Though the above guidance came after Exxon's alleged violations, FAQ 285, published in 2013, contained similar statements, albeit with respect to a different sanctions program. See AR 1100. FAQ 285 asked, “If a Burmese Government minister is an SDN, how does that impact the ministry he leads?” Id. OFAC's response stated that “U.S. persons should . . . be cautious in dealings with the ministry to ensure that they are not, for example, entering into any contracts that are signed by the SDN.” Id. But FAQ 3-published in 2006-warns that “[b]ecause each [sanctions] program is based on different foreign policy and national security goals, prohibitions may vary between programs.” AR 23595.

         D. OFAC's Issuance of a Penalty to Exxon

         On July 22, 2014, OFAC issued an administrative subpoena to Exxon based on OFAC's “reason to believe” that Exxon violated the Regulations. See AR 336-42. Then, after months of back-and-forth communications, in June of 2015, OFAC issued a Prepenalty Notice (PPN) to Exxon based on its execution of the eight contracts-alleged violations of the Regulations. AR 52-54. The PPN proposed a penalty of $2, 000, 000 based on OFAC's analysis of several factors. AR 54-55.

         After Exxon responded to the PPN and presented its defense to OFAC in person, see AR 23406-36, 224-39, 101, OFAC finally issued its Penalty Notice, which imposed a civil penalty of $2, 000, 000. See AR 1-13. On the same day, Exxon filed this suit. See Doc. 1, Compl.

         II.

         LEGAL STANDARD

         A. Federal Rule of Civil Procedure 56(a)

         Ordinarily, summary judgment is appropriate “if the movant shows that there is no genuine dispute as to any material fact and the movant is entitled to judgment as a matter of law.” Fed.R.Civ.P. 56(a). A dispute “is ‘genuine' if the evidence is sufficient for a reasonable jury to return a verdict for the nonmoving party.” Hamilton v. Segue Software, Inc., 232 F.3d 473, 477 (5th Cir. 2000) (citing Anderson v. Liberty Lobby, Inc., 477 U.S. 242, 248 (1986)). And a fact “is ‘material' if its resolution . . . might affect the outcome of the [action].” Id. (citing Anderson, 477 U.S. at 248). The summary-judgment movant initially bears the burden of proving that no genuine issue of material fact exists. Latimer v. Smithkline & French Labs., 919 F.2d 301, 303 (5th Cir. 1990). Usually, this requires the movant to “identif[y] those portions of the pleadings, depositions, answers to interrogatories, and admissions on file, together with the affidavits, if any, which it believes demonstrate the absence of a genuine issue of material fact.” Celotex Corp. v. Catrett, 477 U.S. 317, 323 (1986) (internal quotation marks omitted).

         B. Summary Judgment in Judicial Review of Agency Action

         When the court reviews a federal administrative agency's decision, “a motion for summary judgment stands in a somewhat unusual light, in that the administrative record provides the complete factual predicate for the court's review.” Tex. Comm. on Nat. Res. v. Van Winkle, 197 F.Supp.2d 586, 595 (N.D. Tex. 2002) (citation and quotation marks omitted). “As a result, the movant's burden in proving his motion for summary judgment is similar to his ultimate burden on the merits.” Id.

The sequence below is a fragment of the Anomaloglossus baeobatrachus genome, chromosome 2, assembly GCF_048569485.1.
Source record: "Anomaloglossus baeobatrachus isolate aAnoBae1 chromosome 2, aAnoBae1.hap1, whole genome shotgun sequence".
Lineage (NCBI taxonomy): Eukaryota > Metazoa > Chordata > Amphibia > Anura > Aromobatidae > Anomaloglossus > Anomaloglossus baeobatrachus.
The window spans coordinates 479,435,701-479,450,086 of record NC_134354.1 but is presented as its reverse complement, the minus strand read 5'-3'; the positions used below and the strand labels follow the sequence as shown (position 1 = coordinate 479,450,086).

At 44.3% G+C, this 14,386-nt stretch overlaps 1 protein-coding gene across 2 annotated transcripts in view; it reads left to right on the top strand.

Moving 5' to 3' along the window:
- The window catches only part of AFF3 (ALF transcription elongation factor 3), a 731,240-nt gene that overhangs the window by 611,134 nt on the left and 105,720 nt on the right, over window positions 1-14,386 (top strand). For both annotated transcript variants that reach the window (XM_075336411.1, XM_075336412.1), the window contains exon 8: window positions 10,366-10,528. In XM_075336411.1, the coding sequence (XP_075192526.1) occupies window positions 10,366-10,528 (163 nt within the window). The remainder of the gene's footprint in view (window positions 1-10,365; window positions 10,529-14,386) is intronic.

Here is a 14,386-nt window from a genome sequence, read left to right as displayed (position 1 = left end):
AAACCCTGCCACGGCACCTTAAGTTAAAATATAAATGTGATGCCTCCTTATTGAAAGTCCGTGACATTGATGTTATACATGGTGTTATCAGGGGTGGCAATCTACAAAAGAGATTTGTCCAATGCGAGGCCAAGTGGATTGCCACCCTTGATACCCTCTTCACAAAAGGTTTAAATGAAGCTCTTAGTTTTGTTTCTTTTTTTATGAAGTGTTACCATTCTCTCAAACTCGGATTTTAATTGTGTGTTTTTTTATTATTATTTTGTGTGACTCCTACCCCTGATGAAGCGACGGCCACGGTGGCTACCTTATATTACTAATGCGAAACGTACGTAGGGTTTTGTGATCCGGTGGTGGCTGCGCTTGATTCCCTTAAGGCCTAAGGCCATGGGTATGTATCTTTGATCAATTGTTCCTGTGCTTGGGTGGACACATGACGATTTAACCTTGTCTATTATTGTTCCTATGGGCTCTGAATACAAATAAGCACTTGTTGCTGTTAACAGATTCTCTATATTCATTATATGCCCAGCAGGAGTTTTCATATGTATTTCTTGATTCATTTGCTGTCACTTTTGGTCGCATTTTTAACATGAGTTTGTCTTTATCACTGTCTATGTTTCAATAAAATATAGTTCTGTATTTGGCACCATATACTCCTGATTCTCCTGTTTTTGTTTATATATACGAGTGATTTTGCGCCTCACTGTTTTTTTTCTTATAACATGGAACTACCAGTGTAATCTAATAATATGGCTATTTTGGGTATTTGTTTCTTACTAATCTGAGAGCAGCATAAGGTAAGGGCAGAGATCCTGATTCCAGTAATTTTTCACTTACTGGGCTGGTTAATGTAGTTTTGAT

The Administrative Procedure Act (APA) “provides a way for persons . . . ‘adversely affected . . . by agency action . . .' to obtain judicial review of that action.” Id. (quoting 5 U.S.C. § 702). Section 706 of the APA establishes the scope of judicial review, which “has the function of determining whether the administrative action is consistent with the law . . . .” See Girling Health Care, Inc. v. Shalala, 85 F.3d 211, 215 (5th Cir. 1996) (citation and quotation marks omitted) (citing 5 U.S.C. § 706). Thus, the summary-judgment standard for APA claims is not whether there is a genuine dispute of material fact, but whether the agency action violated Section 706. See, e.g., Tex. Comm. on Nat. Res., 197 F.Supp.2d at 596 (analyzing whether the agency action violated § 706(2)(A)); City of Shoreacres v. Waterworth, 332 F.Supp.2d 992, 1004 (S.D. Tex. 2004) (same).

         Section 706 directs courts to set aside agency actions that are “contrary to constitutional right . . . .” 5 U.S.C. § 706(2)(B). “The intent of Congress in 5 U.S.C. [§] 706(2)(B) was that courts should make an independent assessment of a citizen's claim of constitutional right when reviewing agency decision-making.” Porter v. Califano, 592 F.2d 770, 780 (5th Cir. 1979). Accordingly, when reviewing constitutional claims under the APA, courts apply a de novo standard of review. Poett v. United States, 657 F.Supp.2d 230, 241 (D.D.C. 2009); see also Zevallos v. Obama, 10 F.Supp.3d 111, 117 (D.D.C. 2014).

         III.

         ANALYSIS

         Exxon challenges OFAC's penalty decision on three independent grounds: (1) the Regulations do not prohibit Exxon's conduct, and OFAC's interpretation of the Regulations is not entitled to deference; (2) OFAC drew arbitrary and capricious distinctions by imposing the penalty; and (3) OFAC failed to provide fair notice of its interpretation of the Regulations in violation of due process. See Doc. 93, Sealed Mem. in Supp. of Pls.' Mot., 1-3. As explained below, the Court concludes that OFAC did not provide fair notice of its interpretation. Accordingly, the Court declines to address the merits of Exxon's alternative grounds for relief and discusses only whether Exxon received fair notice in accordance with the Due Process Clause of the Fifth Amendment.[3]